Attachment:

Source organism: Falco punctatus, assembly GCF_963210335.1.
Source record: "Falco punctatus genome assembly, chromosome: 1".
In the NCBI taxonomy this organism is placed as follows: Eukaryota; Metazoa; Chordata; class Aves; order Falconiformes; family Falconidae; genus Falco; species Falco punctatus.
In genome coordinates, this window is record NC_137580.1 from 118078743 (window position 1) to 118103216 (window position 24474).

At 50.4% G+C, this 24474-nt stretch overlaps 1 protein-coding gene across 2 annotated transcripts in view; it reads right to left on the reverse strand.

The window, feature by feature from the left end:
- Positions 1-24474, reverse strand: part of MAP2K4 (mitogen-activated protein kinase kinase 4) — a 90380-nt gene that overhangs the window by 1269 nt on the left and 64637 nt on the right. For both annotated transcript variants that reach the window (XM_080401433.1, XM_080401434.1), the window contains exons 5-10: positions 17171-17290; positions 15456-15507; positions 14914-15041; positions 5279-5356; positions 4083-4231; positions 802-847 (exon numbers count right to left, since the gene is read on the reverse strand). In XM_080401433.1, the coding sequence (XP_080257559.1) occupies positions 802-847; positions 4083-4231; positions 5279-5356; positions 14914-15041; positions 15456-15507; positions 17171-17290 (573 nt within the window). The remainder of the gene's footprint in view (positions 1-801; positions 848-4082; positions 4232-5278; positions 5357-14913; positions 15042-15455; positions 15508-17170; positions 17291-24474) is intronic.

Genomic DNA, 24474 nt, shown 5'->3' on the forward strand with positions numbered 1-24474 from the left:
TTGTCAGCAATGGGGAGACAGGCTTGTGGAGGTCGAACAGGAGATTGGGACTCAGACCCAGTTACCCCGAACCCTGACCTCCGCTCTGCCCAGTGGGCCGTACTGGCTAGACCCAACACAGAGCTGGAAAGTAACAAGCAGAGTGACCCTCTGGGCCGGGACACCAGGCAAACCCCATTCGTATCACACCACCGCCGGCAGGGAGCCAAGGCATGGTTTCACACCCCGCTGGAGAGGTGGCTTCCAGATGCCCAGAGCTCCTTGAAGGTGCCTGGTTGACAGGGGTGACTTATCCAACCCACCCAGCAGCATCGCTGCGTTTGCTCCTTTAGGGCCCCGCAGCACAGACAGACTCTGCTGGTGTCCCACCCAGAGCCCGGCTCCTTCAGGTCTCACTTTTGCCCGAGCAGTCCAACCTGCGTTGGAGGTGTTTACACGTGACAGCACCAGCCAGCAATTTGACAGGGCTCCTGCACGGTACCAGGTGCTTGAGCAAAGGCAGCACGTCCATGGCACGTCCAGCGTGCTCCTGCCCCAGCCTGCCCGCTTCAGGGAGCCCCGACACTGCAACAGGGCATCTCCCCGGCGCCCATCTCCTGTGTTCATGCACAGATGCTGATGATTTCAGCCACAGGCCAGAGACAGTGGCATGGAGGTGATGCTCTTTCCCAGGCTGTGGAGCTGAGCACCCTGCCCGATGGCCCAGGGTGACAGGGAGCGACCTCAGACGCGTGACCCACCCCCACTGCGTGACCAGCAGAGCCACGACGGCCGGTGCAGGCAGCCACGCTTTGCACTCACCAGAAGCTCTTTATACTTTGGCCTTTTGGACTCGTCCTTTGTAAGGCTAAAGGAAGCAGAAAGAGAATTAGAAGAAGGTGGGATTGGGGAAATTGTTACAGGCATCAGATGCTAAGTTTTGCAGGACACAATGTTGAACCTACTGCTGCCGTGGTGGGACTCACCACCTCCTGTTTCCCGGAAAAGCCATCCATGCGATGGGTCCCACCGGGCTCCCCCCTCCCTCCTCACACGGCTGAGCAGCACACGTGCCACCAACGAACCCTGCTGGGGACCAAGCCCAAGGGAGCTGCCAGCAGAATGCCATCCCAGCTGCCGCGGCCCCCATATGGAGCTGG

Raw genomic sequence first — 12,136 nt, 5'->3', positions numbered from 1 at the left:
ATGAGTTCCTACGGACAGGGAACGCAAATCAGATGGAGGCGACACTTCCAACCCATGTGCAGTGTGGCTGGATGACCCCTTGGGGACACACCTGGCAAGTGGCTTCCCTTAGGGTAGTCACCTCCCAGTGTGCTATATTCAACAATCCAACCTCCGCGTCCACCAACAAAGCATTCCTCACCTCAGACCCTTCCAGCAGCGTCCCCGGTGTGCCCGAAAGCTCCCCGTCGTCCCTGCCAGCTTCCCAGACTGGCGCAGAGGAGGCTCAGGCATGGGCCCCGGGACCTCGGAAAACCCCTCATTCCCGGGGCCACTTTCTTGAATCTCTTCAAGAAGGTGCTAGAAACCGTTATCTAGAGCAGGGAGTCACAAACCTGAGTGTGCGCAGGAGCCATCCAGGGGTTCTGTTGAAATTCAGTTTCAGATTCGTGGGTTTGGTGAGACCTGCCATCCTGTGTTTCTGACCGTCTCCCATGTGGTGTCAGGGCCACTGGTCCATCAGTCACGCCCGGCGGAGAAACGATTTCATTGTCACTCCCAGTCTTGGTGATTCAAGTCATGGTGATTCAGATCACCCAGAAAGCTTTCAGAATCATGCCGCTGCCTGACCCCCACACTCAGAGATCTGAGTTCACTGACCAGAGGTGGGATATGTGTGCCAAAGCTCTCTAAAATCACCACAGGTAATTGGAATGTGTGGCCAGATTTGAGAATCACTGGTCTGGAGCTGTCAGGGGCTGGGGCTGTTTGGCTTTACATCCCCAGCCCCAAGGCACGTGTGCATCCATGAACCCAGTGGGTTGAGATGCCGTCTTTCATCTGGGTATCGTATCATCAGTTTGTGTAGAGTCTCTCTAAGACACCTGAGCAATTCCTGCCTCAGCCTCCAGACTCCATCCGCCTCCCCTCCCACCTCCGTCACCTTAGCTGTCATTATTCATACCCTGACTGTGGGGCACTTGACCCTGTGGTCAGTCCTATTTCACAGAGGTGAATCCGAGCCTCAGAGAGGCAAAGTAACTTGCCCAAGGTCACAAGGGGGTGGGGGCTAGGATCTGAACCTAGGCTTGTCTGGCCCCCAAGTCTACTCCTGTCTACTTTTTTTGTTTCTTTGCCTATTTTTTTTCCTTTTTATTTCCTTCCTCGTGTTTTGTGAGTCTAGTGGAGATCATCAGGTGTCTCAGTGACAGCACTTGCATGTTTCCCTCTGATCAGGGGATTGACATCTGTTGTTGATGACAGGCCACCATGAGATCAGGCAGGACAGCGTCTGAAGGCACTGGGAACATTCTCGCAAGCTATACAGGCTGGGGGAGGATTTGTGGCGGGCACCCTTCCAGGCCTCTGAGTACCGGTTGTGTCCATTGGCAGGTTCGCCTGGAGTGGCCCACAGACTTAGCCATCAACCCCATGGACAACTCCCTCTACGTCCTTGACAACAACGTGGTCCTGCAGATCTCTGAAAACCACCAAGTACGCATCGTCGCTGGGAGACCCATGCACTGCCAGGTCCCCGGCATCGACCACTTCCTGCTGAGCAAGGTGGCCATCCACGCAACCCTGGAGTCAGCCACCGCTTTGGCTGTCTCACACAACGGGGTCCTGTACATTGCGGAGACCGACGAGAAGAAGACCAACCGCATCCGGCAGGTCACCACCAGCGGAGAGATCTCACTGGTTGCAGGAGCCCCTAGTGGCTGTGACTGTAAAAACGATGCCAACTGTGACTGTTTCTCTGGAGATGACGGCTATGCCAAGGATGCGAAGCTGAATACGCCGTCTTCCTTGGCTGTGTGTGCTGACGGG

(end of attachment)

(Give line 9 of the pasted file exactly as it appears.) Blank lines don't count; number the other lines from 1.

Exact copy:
TTGTCAGCAATGGGGAGACAGGCTTGTGGAGGTCGAACAGGAGATTGGGACTCAGACCCAGTTACCCCGAACCCTGACCTCCGCTCTGCCCAGTGGGCCGTACTGGCTAGACCCAACACAGAGCTGGAAAGTAACAAGCAGAGTGACCCTCTGGGCCGGGACACCAGGCAAACCCCATTCGTATCACACCACCGCCGGCAGGGAGCCAAGGCATGGTTTCACACCCCGCTGGAGAGGTGGCTTCCAGATGCCCAGAGCTCCTTGAAGGTGCCTGGTTGACAGGGGTGACTTATCCAACCCACCCAGCAGCATCGCTGCGTTTGCTCCTTTAGGGCCCCGCAGCACAGACAGACTCTGCTGGTGTCCCACCCAGAGCCCGGCTCCTTCAGGTCTCACTTTTGCCCGAGCAGTCCAACCTGCGTTGGAGGTGTTTACACGTGACAGCACCAGCCAGCAATTTGACAGGGCTCCTGCACGGTACCAGGTGCTTGAGCAAAGGCAGCACGTCCATGGCACGTCCAGCGTGCTCCTGCCCCAGCCTGCCCGCTTCAGGGAGCCCCGACACTGCAACAGGGCATCTCCCCGGCGCCCATCTCCTGTGTTCATGCACAGATGCTGATGATTTCAGCCACAGGCCAGAGACAGTGGCATGGAGGTGATGCTCTTTCCCAGGCTGTGGAGCTGAGCACCCTGCCCGATGGCCCAGGGTGACAGGGAGCGACCTCAGACGCGTGACCCACCCCCACTGCGTGACCAGCAGAGCCACGACGGCCGGTGCAGGCAGCCACGCTTTGCACTCACCAGAAGCTCTTTATACTTTGGCCTTTTGGACTCGTCCTTTGTAAGGCTAAAGGAAGCAGAAAGAGAATTAGAAGAAGGTGGGATTGGGGAAATTGTTACAGGCATCAGATGCTAAGTTTTGCAGGACACAATGTTGAACCTACTGCTGCCGTGGTGGGACTCACCACCTCCTGTTTCCCGGAAAAGCCATCCATGCGATGGGTCCCACCGGGCTCCCCCCTCCCTCCTCACACGGCTGAGCAGCACACGTGCCACCAACGAACCCTGCTGGGGACCAAGCCCAAGGGAGCTGCCAGCAGAATGCCATCCCAGCTGCCGCGGCCCCCATATGGAGCTGG